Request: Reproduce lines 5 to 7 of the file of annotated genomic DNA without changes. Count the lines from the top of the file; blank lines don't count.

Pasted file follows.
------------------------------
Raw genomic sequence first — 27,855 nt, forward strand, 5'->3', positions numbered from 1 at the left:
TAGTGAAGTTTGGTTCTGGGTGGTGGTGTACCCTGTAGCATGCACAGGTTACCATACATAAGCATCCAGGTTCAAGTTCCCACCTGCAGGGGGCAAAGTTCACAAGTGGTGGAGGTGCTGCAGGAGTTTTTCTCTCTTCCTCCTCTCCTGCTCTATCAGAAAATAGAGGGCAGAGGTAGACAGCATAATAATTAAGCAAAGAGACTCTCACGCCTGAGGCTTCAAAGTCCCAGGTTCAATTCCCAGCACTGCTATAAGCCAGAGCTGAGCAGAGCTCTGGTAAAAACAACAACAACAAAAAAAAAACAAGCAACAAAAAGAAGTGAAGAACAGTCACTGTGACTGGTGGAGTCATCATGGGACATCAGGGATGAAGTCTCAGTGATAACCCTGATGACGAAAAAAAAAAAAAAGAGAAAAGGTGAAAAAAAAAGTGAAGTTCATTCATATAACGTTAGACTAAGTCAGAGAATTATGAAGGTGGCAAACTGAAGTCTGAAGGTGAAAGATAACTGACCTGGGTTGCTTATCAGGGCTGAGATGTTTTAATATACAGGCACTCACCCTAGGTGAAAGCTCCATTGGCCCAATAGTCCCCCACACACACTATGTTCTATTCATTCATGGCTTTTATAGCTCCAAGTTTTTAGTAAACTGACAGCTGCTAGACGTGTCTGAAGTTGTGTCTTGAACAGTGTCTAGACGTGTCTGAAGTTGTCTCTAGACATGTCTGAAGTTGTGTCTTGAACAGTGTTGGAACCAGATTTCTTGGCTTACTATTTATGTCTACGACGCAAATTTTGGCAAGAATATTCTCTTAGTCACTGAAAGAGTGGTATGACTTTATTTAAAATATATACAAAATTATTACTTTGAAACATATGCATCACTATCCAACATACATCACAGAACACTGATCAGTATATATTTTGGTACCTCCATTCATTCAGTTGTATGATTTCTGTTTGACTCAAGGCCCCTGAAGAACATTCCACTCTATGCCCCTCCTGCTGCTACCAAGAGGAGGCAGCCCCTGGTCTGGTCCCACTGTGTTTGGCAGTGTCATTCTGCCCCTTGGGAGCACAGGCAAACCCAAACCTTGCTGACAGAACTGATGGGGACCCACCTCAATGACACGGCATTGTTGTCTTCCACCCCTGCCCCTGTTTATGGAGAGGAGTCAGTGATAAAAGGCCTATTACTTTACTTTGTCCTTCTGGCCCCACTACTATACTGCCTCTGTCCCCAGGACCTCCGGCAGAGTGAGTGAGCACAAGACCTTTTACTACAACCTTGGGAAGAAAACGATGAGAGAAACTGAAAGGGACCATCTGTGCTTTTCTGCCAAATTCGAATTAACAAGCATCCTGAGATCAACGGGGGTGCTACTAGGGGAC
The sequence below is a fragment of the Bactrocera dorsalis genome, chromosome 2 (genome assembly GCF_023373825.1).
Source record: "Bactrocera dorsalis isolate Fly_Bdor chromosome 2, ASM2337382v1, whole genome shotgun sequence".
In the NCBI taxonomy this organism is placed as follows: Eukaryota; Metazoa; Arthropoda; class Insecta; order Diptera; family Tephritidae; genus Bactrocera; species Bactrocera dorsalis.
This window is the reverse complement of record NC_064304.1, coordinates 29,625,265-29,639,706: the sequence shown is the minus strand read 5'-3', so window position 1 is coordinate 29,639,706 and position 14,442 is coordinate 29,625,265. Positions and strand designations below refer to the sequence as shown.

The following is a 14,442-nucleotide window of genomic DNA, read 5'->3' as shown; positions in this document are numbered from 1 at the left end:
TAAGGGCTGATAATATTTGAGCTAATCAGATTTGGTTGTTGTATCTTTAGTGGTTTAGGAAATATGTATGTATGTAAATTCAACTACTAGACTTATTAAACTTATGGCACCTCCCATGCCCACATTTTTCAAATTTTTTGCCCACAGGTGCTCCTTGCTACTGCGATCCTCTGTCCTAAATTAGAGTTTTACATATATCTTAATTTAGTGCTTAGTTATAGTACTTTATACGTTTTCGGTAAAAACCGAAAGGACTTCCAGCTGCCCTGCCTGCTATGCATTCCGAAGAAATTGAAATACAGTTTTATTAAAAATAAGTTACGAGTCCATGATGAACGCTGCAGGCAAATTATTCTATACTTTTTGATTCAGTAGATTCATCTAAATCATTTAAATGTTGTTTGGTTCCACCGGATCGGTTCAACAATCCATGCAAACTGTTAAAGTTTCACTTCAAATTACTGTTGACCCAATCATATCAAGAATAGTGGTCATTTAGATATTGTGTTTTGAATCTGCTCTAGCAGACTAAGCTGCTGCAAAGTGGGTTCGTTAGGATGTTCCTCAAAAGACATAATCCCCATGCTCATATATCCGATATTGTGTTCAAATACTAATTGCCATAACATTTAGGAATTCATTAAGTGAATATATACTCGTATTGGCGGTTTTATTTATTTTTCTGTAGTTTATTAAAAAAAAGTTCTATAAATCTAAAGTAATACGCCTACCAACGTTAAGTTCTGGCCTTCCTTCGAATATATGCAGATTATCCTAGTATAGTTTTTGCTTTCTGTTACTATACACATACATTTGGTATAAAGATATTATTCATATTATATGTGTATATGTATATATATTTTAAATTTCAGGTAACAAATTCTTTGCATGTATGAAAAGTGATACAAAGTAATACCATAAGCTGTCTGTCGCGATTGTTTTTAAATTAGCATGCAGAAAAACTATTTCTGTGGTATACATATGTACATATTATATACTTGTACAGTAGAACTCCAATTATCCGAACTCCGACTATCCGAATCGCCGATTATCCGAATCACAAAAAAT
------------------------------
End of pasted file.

In the NCBI taxonomy this organism is placed as follows: Eukaryota; Metazoa; Arthropoda; class Insecta; order Diptera; family Tephritidae; genus Bactrocera; species Bactrocera dorsalis.
This window is the reverse complement of record NC_064304.1, coordinates 29,625,265-29,639,706: the sequence shown is the minus strand read 5'-3', so window position 1 is coordinate 29,639,706 and position 14,442 is coordinate 29,625,265. Positions and strand designations below refer to the sequence as shown.

The following is a 14,442-nucleotide window of genomic DNA, read 5'->3' as shown; positions in this document are numbered from 1 at the left end: